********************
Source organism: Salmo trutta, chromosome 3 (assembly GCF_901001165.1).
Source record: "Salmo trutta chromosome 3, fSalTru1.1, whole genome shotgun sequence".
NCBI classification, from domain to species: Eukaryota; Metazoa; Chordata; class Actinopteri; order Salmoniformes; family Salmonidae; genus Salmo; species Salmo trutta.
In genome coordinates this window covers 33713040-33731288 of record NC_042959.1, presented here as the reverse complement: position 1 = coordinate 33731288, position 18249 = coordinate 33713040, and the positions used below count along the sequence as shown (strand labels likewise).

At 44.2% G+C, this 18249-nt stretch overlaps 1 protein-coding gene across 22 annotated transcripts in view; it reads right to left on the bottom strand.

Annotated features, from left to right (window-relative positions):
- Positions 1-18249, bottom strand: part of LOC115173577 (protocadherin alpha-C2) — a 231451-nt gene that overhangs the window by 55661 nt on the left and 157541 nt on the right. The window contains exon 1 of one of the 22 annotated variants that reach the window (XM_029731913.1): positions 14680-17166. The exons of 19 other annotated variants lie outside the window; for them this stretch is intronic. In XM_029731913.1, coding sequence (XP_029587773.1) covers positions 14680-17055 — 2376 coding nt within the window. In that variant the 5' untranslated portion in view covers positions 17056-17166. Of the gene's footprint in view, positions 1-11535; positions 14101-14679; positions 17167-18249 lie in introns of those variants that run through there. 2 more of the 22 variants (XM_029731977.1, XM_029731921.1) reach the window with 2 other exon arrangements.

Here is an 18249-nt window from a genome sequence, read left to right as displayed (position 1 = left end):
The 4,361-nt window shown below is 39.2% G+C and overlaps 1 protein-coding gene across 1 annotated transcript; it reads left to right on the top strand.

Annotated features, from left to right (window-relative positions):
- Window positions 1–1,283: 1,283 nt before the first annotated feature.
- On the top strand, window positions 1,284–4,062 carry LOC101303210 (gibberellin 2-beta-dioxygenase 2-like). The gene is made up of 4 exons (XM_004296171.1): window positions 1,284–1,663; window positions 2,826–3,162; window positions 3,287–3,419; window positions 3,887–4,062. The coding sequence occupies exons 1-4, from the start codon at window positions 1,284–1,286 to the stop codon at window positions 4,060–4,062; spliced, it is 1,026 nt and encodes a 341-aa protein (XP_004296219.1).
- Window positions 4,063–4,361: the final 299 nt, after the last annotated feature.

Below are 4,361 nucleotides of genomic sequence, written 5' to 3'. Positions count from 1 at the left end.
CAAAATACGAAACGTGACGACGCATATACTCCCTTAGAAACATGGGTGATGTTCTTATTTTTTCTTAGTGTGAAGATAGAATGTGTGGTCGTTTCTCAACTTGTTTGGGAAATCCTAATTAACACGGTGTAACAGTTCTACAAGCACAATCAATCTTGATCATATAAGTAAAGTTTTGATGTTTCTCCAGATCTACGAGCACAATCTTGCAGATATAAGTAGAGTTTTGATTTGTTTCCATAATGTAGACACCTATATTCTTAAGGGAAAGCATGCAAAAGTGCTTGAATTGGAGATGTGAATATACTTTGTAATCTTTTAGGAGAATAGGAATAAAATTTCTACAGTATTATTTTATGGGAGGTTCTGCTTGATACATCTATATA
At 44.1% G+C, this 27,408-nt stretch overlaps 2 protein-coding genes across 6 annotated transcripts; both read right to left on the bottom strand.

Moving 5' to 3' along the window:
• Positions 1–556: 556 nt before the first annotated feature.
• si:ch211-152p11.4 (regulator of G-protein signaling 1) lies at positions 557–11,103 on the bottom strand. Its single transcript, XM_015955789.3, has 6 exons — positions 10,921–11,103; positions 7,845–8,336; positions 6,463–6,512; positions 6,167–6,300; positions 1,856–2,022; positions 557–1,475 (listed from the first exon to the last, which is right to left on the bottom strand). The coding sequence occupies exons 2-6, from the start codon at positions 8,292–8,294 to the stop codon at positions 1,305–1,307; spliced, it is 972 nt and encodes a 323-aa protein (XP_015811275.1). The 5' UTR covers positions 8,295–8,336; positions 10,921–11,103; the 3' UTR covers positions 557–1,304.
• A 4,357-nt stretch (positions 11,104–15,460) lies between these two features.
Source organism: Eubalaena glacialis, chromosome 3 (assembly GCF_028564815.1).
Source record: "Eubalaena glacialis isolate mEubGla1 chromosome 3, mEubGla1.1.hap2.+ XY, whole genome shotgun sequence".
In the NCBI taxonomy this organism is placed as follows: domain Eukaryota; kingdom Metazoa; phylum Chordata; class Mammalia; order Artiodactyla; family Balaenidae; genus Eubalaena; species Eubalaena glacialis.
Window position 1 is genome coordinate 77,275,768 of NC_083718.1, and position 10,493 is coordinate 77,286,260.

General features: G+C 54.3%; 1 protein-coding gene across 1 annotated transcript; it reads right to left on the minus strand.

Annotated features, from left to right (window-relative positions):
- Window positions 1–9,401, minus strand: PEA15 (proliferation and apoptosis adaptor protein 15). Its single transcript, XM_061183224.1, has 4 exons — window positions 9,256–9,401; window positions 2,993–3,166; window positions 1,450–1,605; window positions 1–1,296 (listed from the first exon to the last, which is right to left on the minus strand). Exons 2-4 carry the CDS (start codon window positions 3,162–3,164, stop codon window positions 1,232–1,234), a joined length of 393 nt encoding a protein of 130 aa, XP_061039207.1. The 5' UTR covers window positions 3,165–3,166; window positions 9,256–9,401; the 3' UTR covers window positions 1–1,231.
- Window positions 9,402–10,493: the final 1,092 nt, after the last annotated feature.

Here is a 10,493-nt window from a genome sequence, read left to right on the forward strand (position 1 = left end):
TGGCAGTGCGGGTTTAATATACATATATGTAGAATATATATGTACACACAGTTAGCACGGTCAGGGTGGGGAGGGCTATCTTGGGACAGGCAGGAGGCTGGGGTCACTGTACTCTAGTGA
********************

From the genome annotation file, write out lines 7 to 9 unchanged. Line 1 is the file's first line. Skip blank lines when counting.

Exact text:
- Positions 1-18249, bottom strand: part of LOC115173577 (protocadherin alpha-C2) — a 231451-nt gene that overhangs the window by 55661 nt on the left and 157541 nt on the right. The window contains exon 1 of one of the 22 annotated variants that reach the window (XM_029731913.1): positions 14680-17166. The exons of 19 other annotated variants lie outside the window; for them this stretch is intronic. In XM_029731913.1, coding sequence (XP_029587773.1) covers positions 14680-17055 — 2376 coding nt within the window. In that variant the 5' untranslated portion in view covers positions 17056-17166. Of the gene's footprint in view, positions 1-11535; positions 14101-14679; positions 17167-18249 lie in introns of those variants that run through there. 2 more of the 22 variants (XM_029731977.1, XM_029731921.1) reach the window with 2 other exon arrangements.

Here is an 18249-nt window from a genome sequence, read left to right as displayed (position 1 = left end):
The 4,361-nt window shown below is 39.2% G+C and overlaps 1 protein-coding gene across 1 annotated transcript; it reads left to right on the top strand.